The theory of cognitive dissonance holds that people wish their understanding of the world to be consistent, and when they become aware of contradiction they feel discomfort, or dissonance, which leads them to alter their understanding. Very powerful people may change the world instead. Or, in an absurd situation people will rationalise to produce a comforting illusion. It depends how committed you are to your fantasy- when the world did not end, fringe members of a cult accepted they had been misled, but the most committed members formed the view that the world was saved by the faith of the cult.
To reduce dissonance, one could change a belief or behaviour, but this can be difficult. You accept that smoking is harmful, but still are addicted. So, you could discount the information and decide to believe that the scientific link was uncertain. It would be healthier to believe the truth of its harmfulness, and recognise that smoking is a hard habit to break, but that is a belief in ones own impotence, which can be painful.
Or you can reduce the importance of your belief, saying that smoking is pleasurable, and therefore worth the risk. Against that, campaigners say the smell is unpleasant, and it makes you breathless now. It reduces the elasticity of your skin, so produces wrinkles now.
People go to great lengths to avoid cognitive dissonance. If you are forced to do something, you may persuade yourself that you did it freely, that it was a good thing for you to do it. When you choose between two alternatives, both of which have good and bad points, you are stuck with the unpleasantness of what you have chosen, and cannot have the good side of what you rejected. So, you minimise that good side- I would not have liked it anyway. You emphasise the good side of what you have chosen.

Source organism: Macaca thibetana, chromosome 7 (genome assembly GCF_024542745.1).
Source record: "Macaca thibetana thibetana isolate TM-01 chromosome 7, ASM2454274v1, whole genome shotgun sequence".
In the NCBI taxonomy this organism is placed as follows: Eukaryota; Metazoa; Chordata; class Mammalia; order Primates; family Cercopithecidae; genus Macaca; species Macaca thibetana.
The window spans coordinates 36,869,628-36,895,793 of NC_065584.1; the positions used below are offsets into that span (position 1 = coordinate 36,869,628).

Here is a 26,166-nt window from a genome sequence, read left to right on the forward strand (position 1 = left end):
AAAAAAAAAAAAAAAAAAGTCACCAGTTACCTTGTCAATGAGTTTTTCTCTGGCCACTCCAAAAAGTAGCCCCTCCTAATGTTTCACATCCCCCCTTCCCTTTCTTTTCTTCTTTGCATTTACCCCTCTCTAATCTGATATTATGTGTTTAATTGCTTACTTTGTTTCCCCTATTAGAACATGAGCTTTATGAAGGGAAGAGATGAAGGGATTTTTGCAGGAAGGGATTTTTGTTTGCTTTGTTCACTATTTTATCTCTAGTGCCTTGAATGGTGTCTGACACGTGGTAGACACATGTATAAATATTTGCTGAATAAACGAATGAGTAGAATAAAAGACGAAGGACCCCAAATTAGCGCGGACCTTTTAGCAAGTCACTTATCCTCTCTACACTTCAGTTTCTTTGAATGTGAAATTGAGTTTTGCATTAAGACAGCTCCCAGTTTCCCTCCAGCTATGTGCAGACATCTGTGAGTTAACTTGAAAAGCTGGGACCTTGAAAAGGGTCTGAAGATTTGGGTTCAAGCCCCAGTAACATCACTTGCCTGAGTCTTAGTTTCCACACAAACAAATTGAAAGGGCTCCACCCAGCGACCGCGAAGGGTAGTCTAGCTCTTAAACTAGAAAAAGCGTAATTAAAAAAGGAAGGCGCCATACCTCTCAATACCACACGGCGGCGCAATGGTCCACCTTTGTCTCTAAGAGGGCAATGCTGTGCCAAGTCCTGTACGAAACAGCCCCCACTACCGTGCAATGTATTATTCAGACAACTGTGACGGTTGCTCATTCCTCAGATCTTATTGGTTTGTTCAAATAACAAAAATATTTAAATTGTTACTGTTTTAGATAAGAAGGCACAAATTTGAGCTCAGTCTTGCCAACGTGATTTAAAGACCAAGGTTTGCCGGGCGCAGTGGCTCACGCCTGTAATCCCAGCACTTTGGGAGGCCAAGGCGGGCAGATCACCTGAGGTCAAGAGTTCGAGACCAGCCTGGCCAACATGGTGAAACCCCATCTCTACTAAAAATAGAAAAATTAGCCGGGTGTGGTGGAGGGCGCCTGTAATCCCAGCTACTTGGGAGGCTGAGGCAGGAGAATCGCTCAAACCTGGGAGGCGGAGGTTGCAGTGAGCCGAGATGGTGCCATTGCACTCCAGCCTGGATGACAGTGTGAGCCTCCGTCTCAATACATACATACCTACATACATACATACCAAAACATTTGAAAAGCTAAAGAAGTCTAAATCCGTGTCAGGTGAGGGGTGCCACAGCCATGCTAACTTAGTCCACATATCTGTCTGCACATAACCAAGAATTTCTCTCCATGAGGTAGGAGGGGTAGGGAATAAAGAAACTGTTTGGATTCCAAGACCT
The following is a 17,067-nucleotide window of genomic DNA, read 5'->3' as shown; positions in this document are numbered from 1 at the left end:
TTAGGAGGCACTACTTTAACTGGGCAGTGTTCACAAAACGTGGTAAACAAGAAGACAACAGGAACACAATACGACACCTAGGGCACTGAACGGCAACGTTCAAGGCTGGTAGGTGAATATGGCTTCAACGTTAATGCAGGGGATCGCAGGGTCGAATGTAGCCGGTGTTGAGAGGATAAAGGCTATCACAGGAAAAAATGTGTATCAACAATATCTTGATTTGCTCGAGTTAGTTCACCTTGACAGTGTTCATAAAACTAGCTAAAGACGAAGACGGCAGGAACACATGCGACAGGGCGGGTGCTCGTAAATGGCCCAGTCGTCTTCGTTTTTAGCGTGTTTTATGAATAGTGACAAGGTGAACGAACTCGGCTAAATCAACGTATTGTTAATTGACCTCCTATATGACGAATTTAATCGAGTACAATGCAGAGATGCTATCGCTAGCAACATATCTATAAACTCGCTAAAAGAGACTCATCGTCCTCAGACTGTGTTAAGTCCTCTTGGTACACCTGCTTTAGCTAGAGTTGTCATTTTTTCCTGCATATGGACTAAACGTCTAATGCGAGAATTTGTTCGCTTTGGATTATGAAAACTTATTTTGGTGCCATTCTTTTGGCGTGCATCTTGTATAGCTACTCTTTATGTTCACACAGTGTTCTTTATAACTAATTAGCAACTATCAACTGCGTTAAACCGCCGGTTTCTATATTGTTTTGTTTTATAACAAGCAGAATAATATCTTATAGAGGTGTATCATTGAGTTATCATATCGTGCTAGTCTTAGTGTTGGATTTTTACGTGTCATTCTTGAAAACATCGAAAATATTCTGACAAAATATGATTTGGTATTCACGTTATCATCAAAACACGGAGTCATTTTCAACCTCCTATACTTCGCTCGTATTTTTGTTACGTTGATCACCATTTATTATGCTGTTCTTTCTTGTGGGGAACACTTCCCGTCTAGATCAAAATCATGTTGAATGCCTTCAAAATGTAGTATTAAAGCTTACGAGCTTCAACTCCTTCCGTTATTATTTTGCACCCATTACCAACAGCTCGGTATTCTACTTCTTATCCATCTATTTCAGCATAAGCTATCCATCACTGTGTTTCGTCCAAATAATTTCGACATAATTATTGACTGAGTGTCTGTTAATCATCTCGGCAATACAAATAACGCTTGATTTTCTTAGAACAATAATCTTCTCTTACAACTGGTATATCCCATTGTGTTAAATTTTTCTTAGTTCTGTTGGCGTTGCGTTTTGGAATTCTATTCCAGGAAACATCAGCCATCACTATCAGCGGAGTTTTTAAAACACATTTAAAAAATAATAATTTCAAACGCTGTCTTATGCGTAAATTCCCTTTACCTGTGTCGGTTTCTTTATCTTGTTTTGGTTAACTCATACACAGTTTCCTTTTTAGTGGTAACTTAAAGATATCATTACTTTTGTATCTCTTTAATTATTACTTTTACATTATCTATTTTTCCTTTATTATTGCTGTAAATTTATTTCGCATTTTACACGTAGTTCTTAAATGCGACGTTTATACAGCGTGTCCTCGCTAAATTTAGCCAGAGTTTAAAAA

Or, you could accept that you had made the wrong decision. I did the best I could. I am not perfect, and do not have perfect knowledge. There is rarely one perfect choice among many bad alternatives- my choice was good enough, and it is better not to spend too much effort deciding.
People value the goals which have taken the greatest effort to achieve. Otherwise, they will believe their decision to take that effort was wrong. Anxious people are particularly likely to avoid dissonance, but some people can cope with a great deal.
Most of this comes from this article.
How does this work with me having transitioned, yet now not being gender essentialist? There is no essential “femininity” in women or “masculinity” in men, and the way we express them are social constructs, culturally conditioned. I am not a real woman.
I am intelligent, so have a complex, nuanced understanding of the matter, but I have dealt with the dissonance using self-hatred and a belief in the world as particularly threatening. I was wrong to transition but it was the best decision I could make at the time. It was the only way I could see to express my true nature. Transition is not really accepted in society, but being visibly queer we are tolerated: if at first I appeared to be normal but showed confusing signs I was not, that would be more unpleasant for others who would make things unpleasant for me.
I remain imprisoned in the need to have a consistent belief.
One alternative is to see the world and myself as inexplicable. That I have made bad decisions in the past does not mean it will always be thus. I am still alive. I am learning, so likely to make better decisions. Getting things wrong is rarely a complete disaster. Belief in possibilities- whatever happened before- might be more useful.
The need to believe in something gets in the way of seeing things as they really are.
Recent art work by Alice Pike Barney, her varying degrees of female fear and uncertainty. This woman looks nervous, but given the title- Hollywood– she may be the most confident of the lot! The next one seems under threat, but not surrendering, though resistance must be covert. I like her resistance, and found the title a shock.
It is “Head of a boy”.